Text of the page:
A search has been launch for volunteers to work with former sex offenders as part of a pioneering programme in North Wales that has a 100% success rate.

The aim of the Circles of Support and Accountability (COSA) programme is to keep the community safe and since it started in North Wales in 2007 none of the offenders taking part has gone on to re-offend.

The project operates across all six counties in the region and each offender is teamed with trained volunteers of diverse backgrounds, ages and professions.

The volunteers go through a rigorous risk assessment and selection process before they can sign up via HM Prison and Probation Service who run the scheme.

The ex-offender is considered as the core of the circle and will meet weekly with the team which offers a solid network of counselling, support and guidance on reintegrating into community life.

North Wales Police and Crime Commissioner Arfon Jones has hailed the project’s achievements and appealed for more volunteers from North Wales to come forward to support its life-changing work.

“Circles continues to prove that people can and will change their behaviour with the appropriate support, intervention and guidance from their community,” he said.

“Supporting the safe integration of sex offenders is vital to preventing further victims of abuse and keeping our communities safe in the long term.

“This programme is of enormous value to North Wales and I’m very proud of its success over the years. We simply cannot under estimate its impact on community safety."

Each “circle” consists of four to six volunteers and involves regular once-a-week meetings to tackle isolation and help core members build confidence and self-esteem to develop appropriate interests and hobbies.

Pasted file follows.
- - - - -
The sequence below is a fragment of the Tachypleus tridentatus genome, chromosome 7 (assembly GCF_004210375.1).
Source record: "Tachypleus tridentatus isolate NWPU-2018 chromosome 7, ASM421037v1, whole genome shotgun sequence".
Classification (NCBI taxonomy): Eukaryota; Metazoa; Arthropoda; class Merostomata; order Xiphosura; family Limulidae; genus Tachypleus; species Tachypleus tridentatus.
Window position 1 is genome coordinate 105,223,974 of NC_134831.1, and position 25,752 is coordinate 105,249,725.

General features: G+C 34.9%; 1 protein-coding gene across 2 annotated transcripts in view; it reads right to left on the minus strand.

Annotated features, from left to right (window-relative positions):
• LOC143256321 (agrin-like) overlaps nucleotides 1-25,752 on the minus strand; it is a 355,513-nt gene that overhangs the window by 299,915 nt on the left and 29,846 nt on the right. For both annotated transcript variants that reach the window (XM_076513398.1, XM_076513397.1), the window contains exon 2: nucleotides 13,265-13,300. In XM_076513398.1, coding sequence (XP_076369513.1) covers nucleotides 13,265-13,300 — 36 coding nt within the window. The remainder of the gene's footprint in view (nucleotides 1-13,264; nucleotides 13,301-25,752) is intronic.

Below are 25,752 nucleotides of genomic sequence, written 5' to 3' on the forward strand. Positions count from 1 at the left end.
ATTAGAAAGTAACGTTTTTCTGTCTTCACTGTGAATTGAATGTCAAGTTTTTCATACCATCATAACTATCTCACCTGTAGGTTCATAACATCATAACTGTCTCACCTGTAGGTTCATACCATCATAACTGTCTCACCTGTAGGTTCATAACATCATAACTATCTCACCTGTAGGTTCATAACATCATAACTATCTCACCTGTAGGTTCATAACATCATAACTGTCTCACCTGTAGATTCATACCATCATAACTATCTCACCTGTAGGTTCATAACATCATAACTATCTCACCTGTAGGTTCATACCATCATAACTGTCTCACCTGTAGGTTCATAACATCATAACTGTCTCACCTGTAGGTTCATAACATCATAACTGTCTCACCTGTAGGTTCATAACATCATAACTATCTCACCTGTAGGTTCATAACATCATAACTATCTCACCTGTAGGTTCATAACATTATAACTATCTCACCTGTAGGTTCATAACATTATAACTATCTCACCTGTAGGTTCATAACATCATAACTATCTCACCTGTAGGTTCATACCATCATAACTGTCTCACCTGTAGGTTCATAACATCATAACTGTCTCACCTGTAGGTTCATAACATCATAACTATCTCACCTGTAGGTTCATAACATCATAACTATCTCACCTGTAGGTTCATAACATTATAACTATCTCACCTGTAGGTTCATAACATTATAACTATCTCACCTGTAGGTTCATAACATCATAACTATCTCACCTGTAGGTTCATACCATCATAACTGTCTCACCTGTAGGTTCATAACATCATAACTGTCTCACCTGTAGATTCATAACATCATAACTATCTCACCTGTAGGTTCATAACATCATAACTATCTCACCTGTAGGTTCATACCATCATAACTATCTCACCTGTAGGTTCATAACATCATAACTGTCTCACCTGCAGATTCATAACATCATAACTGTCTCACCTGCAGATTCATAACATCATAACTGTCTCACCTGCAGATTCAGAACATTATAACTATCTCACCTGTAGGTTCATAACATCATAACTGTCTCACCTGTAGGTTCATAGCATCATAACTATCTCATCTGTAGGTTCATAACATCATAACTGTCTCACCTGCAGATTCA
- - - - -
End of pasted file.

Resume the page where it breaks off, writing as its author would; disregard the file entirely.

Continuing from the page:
Volunteers are fully informed of the core member’s past offending and help them recognise patterns of thought and behaviour that could lead to their re-offending.

Heather Evans, COSA’s project coordinator for North Wales, said: “COSA is a community-based scheme which provides complementary support to statutory risk management and supervision arrangements in the monitoring and reintegration of sexual offenders. The priority is to reduce further sexual offending and prevent future victims.

“Volunteers support core members to reduce their isolation by providing emotional and practical help and enabling them to develop positive social activities and networks while also holding them accountable for their actions.

“Circle volunteers are highly valued by the service. Potential applicants are recruited, screened and trained to provide a structured support network and are supervised and supported by appropriate professionals throughout the period of contact with offenders. The system has proved extremely effective in North Wales and volunteers have been successfully supporting the reintegration process of sexual offenders for the past 12 years.”

All ‘circle’ meetings are held in public and can take place in coffee shops or libraries. It is a completely voluntary programme and ex-offenders consent to being involved.

“For anyone considering volunteering, I would say don’t be put off by what people say,” said student Heidi, one of the volunteers.

“People can be quite hesitant and quick to judge, even now. It’s important to be aware of what people think but don’t let it affect your own judgement.”

In 2010, Circles UK, the umbrella group for all ‘Circles’ projects across the country, received the coveted Longford Award in recognition of its courage tackling sexual offending through community volunteers.

Volunteers are needed from across North Wales but particularly in the Conwy, Denbighshire, Gwynedd and Môn area.

Welsh speaking volunteers would also be helpful.

For more information visit: Circles-uk.org.uk or email Heather.evans@justice.gov.uk.